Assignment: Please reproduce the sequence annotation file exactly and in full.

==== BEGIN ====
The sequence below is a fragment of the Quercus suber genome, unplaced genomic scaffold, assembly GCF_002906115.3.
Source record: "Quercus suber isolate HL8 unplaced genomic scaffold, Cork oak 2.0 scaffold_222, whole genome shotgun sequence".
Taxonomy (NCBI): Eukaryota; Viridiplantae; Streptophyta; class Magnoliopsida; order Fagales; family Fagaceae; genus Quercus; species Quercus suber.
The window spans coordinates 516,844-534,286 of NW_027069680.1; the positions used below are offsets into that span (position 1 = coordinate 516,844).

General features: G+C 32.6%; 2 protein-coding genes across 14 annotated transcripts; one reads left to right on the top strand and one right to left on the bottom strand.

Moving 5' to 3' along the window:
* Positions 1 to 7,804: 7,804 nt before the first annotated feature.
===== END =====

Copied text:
The sequence below is a fragment of the Quercus suber genome, unplaced genomic scaffold, assembly GCF_002906115.3.
Source record: "Quercus suber isolate HL8 unplaced genomic scaffold, Cork oak 2.0 scaffold_222, whole genome shotgun sequence".
Taxonomy (NCBI): Eukaryota; Viridiplantae; Streptophyta; class Magnoliopsida; order Fagales; family Fagaceae; genus Quercus; species Quercus suber.
The window spans coordinates 516,844-534,286 of NW_027069680.1; the positions used below are offsets into that span (position 1 = coordinate 516,844).

General features: G+C 32.6%; 2 protein-coding genes across 14 annotated transcripts; one reads left to right on the top strand and one right to left on the bottom strand.

Moving 5' to 3' along the window:
* Positions 1 to 7,804: 7,804 nt before the first annotated feature.